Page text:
And last I checked, reverting dubious patches/patches where objections are raised is not an uncommon practice in LLVM (in fact, IIRC, we encourage early revert in case there are problems, e.g. bots broken, issues in the design). I also would like to point out it's an isolated case.

Ok, you've brought up this point a couple of times. I assume you're referring to the refactoring change from early last year which exposed this crash? If you'd proposed a revert of patch which a clear test case, I most likely would not have objected. You did not do this. You posted a patch without clear context and then failed to respond to review comments with a revised patch.

And I actually proposed to work an alternative, that is NewGVN (which actually was committed shortly after, and it's going very strong, thanks to the burst of recent commits from Danny).

As I said before, working on an alternative solution is not a reason to accept low quality patches for the infrastructure currently in use.

davide added a comment.Feb 1 2017, 3:41 PM

Ok, I've had a chance to review the code more closely. The alternate approach I'd suggested does look to be a lot more work. More generally, it looks like *all* of the GVN code gives up on non-byte multiple values, this is simply fixing one particular path through that was missing a check.

For the actual change at hand, I am okay with this going in, provided the following is done:

  1. Add the check for load size

Do we really need this?

  1. Further reduce the test case

Ditto (it's as 7 lines testcase).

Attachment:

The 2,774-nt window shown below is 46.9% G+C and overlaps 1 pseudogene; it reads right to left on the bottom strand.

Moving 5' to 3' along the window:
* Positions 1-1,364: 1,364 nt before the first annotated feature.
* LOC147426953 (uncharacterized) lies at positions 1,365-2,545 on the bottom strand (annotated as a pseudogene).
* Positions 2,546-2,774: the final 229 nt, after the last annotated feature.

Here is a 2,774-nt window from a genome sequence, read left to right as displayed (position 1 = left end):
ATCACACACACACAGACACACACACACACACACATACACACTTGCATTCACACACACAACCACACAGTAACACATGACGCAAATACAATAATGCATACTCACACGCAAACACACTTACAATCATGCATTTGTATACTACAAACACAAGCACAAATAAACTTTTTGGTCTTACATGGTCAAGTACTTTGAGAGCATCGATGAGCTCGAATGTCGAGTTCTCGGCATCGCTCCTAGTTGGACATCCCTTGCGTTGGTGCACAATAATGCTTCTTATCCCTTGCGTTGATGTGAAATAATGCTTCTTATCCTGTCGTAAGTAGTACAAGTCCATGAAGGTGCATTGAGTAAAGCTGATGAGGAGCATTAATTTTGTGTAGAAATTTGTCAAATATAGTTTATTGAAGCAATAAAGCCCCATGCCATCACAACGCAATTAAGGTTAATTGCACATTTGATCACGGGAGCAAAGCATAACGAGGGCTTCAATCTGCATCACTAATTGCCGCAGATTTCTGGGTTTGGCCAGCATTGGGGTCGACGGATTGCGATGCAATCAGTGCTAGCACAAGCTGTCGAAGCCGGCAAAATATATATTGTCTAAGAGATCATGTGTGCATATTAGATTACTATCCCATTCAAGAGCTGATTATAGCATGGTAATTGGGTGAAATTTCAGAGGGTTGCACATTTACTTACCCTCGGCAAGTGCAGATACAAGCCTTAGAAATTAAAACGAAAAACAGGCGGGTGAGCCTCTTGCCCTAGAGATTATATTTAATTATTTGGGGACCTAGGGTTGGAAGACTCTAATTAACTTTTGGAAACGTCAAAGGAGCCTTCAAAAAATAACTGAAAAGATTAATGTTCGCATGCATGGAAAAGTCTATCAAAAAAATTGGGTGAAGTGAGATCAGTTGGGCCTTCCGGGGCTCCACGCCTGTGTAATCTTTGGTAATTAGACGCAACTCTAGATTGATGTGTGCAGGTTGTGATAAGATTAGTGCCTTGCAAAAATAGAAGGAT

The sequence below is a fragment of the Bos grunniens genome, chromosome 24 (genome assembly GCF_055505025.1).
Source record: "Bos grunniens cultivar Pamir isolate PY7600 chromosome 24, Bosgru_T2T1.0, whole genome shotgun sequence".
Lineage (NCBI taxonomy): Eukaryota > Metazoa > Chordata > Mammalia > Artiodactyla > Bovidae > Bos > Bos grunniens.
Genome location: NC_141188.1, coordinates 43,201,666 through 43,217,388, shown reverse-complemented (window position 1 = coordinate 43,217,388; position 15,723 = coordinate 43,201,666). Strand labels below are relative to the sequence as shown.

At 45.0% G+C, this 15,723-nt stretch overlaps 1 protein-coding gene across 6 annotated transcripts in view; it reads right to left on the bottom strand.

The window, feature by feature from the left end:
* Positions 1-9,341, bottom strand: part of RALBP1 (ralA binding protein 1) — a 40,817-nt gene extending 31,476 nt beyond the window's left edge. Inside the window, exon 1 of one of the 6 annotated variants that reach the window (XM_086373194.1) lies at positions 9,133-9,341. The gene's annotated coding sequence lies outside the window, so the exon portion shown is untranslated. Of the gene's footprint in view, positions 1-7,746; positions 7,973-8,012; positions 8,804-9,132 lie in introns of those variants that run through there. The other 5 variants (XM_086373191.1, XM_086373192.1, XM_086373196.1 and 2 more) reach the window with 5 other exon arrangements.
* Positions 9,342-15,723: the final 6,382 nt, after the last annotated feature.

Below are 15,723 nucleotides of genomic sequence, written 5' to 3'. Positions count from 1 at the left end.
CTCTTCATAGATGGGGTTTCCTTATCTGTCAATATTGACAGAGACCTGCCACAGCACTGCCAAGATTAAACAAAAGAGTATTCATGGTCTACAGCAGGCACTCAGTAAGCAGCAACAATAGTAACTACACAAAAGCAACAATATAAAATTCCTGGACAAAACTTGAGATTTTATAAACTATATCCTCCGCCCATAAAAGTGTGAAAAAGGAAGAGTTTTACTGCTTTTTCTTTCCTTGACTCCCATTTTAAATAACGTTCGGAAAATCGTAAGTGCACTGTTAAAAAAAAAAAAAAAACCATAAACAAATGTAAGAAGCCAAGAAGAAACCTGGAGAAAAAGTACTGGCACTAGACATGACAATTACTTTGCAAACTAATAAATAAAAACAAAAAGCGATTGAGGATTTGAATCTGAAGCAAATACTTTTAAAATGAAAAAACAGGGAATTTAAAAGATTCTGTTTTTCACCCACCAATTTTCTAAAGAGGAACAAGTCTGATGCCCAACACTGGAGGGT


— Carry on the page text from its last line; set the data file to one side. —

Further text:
1. Add a test case for a byte multiple store and a non-multiple load

I don't see this asked in the original review.

  1. Add a test case for load/load forwarding (same problem exists for the def case there as well)

Ditto.

I'm willing to consider a patch with a subset of these, but I'm not going to discuss this abstractly. If you want me to consider a patch, please update the review.

Now, let me turn to the meta discussion.

Danny, I really don't think this patch *does* meet our standards for the following reasons:

  1. Comments on the review were ignored. (Checking load size)

Not quite. See my previous reply:
"are you OK with me updating the patch (i.e. adding the check) and going forward?"

You are correct about the comment, but the patch has never been updated. Given that, the discussion about whether it can be committed is premature.

  1. When asked about alternate approaches (which is pretty much the purpose of review), author did not do so. To be clear, I'm perfectly fine if the alternate approach is *rejected after consideration*, but that *after consideration* part is important.

And I pointed out it's not worth my time (but you can disagree, and fix that yourself) fixing load coercion for vectors of irregular types. Crashes are bad, IMHO, so I decided to take a look. Easy peasy.

Asking for an alternate approach to be considered is normal part of review.

Please note that the current patch is already an improvement on the current state of things, as in, hey, at least we don't crash anymore and we don't provide a wrong result.

We have a long history of not accepting low quality patches, even for crashes.

Let's agree to disagree. You still haven't pointed out anything wrong with the patch itself. Danny already provided an explanation why this is an OK (even if not perfect) fix to accept. That said, low quality code IMHO includes (but not limited to): untested patches (which is not the case here), patch with obvious mistake (again, the check seems correct, here), etc..